So let’s go back to the two scenarios above. The reality of the delayed answer back from the friend is that she fell ill during the night and took some medicine to help her sleep. She had put her phone on silent so as not to be disturbed. She still didn’t feel well the next day, and because she didn’t feel well enough to call anyone, she forgot that her phone was on silent. It didn’t occur to her that anyone was trying to get a hold of her.

So if you put yourself in the first scenario, you go about your day as usual. You don’t even give it a second thought about why your friend has not answered you back. However, if you put yourself in the second scenario, you spend the whole day in turmoil. You probably work yourself right up into an unnecessary dither by incorrectly interpreting her delayed answer as a deliberate action on her part. Because of your already negative perception of your friend and relationship, the delayed response confirms your beliefs even though they are wrong.

Don’t confuse perception with reality

Can you see how your perceptions can influence your relationships? We get into trouble when we confuse perception with reality — we mistake how we understand something for the way that they really are. So even though our thoughts and feelings seem real to us, it doesn’t necessarily mean that they are true.

Unfortunately, we do not often realize how our perceptions can cloud reality. They seem like the same to us. Yet, our perception is essential to recognize because it is the driving force behind our reactions to people and events in our lives.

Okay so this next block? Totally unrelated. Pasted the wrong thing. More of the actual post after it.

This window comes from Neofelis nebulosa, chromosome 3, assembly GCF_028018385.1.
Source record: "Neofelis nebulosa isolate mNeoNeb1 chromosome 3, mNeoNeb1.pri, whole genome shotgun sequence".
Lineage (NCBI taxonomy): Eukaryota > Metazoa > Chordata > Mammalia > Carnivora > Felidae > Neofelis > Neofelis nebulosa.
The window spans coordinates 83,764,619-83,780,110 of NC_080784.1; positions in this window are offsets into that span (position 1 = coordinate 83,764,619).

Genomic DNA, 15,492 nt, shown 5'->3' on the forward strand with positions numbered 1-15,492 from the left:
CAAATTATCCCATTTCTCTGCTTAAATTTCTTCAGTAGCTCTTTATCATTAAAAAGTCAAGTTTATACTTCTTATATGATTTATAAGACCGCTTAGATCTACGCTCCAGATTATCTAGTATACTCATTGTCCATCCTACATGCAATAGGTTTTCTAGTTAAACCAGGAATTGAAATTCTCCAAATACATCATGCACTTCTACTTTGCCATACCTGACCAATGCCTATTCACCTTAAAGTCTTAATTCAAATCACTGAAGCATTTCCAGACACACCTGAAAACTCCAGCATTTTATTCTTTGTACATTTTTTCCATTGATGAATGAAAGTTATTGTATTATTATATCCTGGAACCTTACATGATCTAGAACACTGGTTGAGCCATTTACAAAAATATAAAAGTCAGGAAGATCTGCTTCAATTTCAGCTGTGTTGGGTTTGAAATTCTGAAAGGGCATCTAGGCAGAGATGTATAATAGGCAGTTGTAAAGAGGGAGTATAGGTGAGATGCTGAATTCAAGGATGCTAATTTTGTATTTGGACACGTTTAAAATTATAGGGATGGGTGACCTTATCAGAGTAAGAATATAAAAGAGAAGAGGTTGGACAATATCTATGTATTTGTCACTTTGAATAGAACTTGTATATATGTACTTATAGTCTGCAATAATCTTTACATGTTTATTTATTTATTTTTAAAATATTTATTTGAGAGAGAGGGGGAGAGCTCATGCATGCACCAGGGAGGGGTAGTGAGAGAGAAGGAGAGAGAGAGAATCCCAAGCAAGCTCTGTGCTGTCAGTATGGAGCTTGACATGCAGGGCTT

It’s hard to change our perceptions because we see and feel things from our perspective and have difficulty seeing from another person’s perspective. Something that sticks in my mind is I remember popping over to my neighbor’s house one day, and as I was talking with her, I happened to look out her window. I stopped talking to her suddenly because I was so caught off guard to see my house from across the street. My house looked so different to me from that angle, and I remember thinking, “Oh wow, this is what my house looks like from over here; this is how she sees my house.”

We would do well if we could keep that analogy in our minds when relating with others. Depending on where you stand, you will see some things a certain way or see something that somebody else might not, and vice versa. So, knowing that we can change our perspective stands to reason that the perception can change along with it. Thus, perception is far from a fixed truth.

“Change the way you look at things, and the things you look at change.” – Wayne W. Dyer

If you suspect you might have formed some unhealthy perceptions in your life that are causing you to struggle with relationships and it is even hindering your success in the workplace, working with a coach is a great way to learn some techniques that can help you. I’d love to hear from you. 

Hi, I’m Kris Henderson, LPC. I want you to know that I am here to help. Sometimes, all it takes is a simple adjustment of your thoughts and behavior to change a perception problem. If you want some personalized support, I invite you to contact me or schedule your phone call today. Together we can discover which strategy is likely to work best for you to work toward finding the peace of reality and not letting the wrong kind of perceptions stand in your way of success.

This article originally appeared at Counseling Solutions Of West Michigan